Police to begin iPhone iris scans amid privacy concerns
Dozens of police departments nationwide are gearing up to use a tech company’s already controversial iris- and facial-scanning device that slides over an iPhone and helps identify a person or track criminal suspects.
Full Story: Reuters
Anonymous Launches Wikileaks for Hackers
Despite countless WikiLeaks copycatspopping up since the secret-spilling site first dumped its cache of State Department cables last year, the new generation of leaking sites has produced few WikiLeaks-sized scoops. So instead of waiting for insider whistleblowers, the hacker movement Anonymous hopes that a few outside intruders might start the leaks flowing.
Full Story: Forbes
Horn of Africa sees ‘worst drought in 60 years’
The numbers now affected are huge, OHCA says: 3.2m in Ethiopia, 3.2m in Kenya, 2.6m in Somalia and more than 100,000 in Djibouti.
Every month during 2011, about 15,000 Somalis have fled their country, arriving in Kenya and Ethiopia, according to OCHA.
While conflict has been a fact of life for them for years, it is the drought that has brought them to breaking point.
Many have walked for days, are exhausted, in poor health, desperate for food and water.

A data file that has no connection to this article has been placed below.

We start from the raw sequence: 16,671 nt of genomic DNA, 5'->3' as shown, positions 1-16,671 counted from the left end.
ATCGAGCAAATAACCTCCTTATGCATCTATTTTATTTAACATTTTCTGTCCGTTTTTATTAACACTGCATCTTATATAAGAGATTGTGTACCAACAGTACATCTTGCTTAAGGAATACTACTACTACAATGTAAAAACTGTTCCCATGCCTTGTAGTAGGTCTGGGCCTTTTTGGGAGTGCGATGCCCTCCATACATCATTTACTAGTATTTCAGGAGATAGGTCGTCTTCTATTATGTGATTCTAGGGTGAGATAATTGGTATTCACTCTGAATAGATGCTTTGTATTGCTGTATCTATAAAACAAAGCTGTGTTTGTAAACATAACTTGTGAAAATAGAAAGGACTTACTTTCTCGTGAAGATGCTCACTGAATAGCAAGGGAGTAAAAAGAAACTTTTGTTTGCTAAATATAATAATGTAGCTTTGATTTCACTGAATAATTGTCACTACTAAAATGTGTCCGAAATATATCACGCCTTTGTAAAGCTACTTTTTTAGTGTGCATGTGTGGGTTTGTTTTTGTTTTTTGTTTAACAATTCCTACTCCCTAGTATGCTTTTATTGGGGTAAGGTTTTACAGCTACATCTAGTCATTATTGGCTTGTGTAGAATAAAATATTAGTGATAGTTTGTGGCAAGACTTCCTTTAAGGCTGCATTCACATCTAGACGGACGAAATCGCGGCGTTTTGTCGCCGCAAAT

Nearly one third of all children in the Juba region of Somalia are acutely malnourished, while in parts of Ethiopia the figure is even higher, the UN research says.
The price of grain in affected areas in Kenya is 30-80% above average.
The spokeswoman for OCHA, Elizabeth Byrs, said appeals for Somalia and Kenya, each about $525m (£328m), are barely 50% funded, while a $30m appeal for Djibouti has raised just 30% of the needed funds.
ABC Bitcoin currency case sparks business security fears
DIGITAL security experts have urged corporations to review their IT policies following the apparent use of the ABC’s web resources by an employee to transact in Bitcoins, an esoteric but popular form of virtual money.
Full Story: The Australian
Paul Higgins: A lot of people are not very happy about this:
Security researchers presenting at the Where 2.0 conference have revealed a hidden, secret iOS file that keeps a record of everywhere you’ve been. The record is synched to your PC and subsequently resynched to your other mobile devices
Full Story: Boing Boing
"Invisible" servers let governments quietly intercept and modify their citizens’ online communications.
Full Story: Technology Review